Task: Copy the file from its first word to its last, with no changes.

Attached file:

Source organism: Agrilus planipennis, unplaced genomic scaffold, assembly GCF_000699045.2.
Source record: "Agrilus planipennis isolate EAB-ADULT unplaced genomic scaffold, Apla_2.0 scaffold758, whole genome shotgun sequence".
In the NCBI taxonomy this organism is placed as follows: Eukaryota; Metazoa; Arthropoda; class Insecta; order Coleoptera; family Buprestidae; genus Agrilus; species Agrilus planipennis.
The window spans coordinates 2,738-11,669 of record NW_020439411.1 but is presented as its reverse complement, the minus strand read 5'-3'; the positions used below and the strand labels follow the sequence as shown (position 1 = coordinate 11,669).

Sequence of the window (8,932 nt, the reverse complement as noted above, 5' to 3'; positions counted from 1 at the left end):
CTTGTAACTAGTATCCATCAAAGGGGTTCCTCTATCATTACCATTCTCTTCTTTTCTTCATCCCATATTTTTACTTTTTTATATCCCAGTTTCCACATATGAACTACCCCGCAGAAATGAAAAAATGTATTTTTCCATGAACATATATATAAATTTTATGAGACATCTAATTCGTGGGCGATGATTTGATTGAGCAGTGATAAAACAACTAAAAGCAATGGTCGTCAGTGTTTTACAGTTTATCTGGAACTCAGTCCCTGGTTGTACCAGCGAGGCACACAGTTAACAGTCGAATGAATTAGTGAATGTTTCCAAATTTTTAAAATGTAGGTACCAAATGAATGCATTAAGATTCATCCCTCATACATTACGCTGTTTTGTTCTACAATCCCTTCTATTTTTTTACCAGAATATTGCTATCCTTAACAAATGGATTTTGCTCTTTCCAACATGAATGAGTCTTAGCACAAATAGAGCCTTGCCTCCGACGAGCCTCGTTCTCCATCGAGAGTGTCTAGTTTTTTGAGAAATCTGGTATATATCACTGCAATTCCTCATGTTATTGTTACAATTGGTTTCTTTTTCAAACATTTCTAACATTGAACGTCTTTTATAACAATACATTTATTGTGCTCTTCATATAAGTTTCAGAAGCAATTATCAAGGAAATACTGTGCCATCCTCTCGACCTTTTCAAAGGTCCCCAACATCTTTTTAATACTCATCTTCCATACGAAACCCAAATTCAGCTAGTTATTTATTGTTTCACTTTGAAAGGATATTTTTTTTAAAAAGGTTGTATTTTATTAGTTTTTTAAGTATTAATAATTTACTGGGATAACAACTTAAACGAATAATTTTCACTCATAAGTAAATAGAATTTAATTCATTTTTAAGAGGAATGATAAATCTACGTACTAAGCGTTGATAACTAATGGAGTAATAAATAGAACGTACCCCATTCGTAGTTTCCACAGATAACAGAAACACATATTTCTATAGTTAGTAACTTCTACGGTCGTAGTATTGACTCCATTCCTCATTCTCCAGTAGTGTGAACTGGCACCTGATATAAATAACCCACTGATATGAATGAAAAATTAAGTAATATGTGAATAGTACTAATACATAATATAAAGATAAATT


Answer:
Source organism: Agrilus planipennis, unplaced genomic scaffold, assembly GCF_000699045.2.
Source record: "Agrilus planipennis isolate EAB-ADULT unplaced genomic scaffold, Apla_2.0 scaffold758, whole genome shotgun sequence".
In the NCBI taxonomy this organism is placed as follows: Eukaryota; Metazoa; Arthropoda; class Insecta; order Coleoptera; family Buprestidae; genus Agrilus; species Agrilus planipennis.
The window spans coordinates 2,738-11,669 of record NW_020439411.1 but is presented as its reverse complement, the minus strand read 5'-3'; the positions used below and the strand labels follow the sequence as shown (position 1 = coordinate 11,669).

Sequence of the window (8,932 nt, the reverse complement as noted above, 5' to 3'; positions counted from 1 at the left end):
CTTGTAACTAGTATCCATCAAAGGGGTTCCTCTATCATTACCATTCTCTTCTTTTCTTCATCCCATATTTTTACTTTTTTATATCCCAGTTTCCACATATGAACTACCCCGCAGAAATGAAAAAATGTATTTTTCCATGAACATATATATAAATTTTATGAGACATCTAATTCGTGGGCGATGATTTGATTGAGCAGTGATAAAACAACTAAAAGCAATGGTCGTCAGTGTTTTACAGTTTATCTGGAACTCAGTCCCTGGTTGTACCAGCGAGGCACACAGTTAACAGTCGAATGAATTAGTGAATGTTTCCAAATTTTTAAAATGTAGGTACCAAATGAATGCATTAAGATTCATCCCTCATACATTACGCTGTTTTGTTCTACAATCCCTTCTATTTTTTTACCAGAATATTGCTATCCTTAACAAATGGATTTTGCTCTTTCCAACATGAATGAGTCTTAGCACAAATAGAGCCTTGCCTCCGACGAGCCTCGTTCTCCATCGAGAGTGTCTAGTTTTTTGAGAAATCTGGTATATATCACTGCAATTCCTCATGTTATTGTTACAATTGGTTTCTTTTTCAAACATTTCTAACATTGAACGTCTTTTATAACAATACATTTATTGTGCTCTTCATATAAGTTTCAGAAGCAATTATCAAGGAAATACTGTGCCATCCTCTCGACCTTTTCAAAGGTCCCCAACATCTTTTTAATACTCATCTTCCATACGAAACCCAAATTCAGCTAGTTATTTATTGTTTCACTTTGAAAGGATATTTTTTTTAAAAAGGTTGTATTTTATTAGTTTTTTAAGTATTAATAATTTACTGGGATAACAACTTAAACGAATAATTTTCACTCATAAGTAAATAGAATTTAATTCATTTTTAAGAGGAATGATAAATCTACGTACTAAGCGTTGATAACTAATGGAGTAATAAATAGAACGTACCCCATTCGTAGTTTCCACAGATAACAGAAACACATATTTCTATAGTTAGTAACTTCTACGGTCGTAGTATTGACTCCATTCCTCATTCTCCAGTAGTGTGAACTGGCACCTGATATAAATAACCCACTGATATGAATGAAAAATTAAGTAATATGTGAATAGTACTAATACATAATATAAAGATAAATT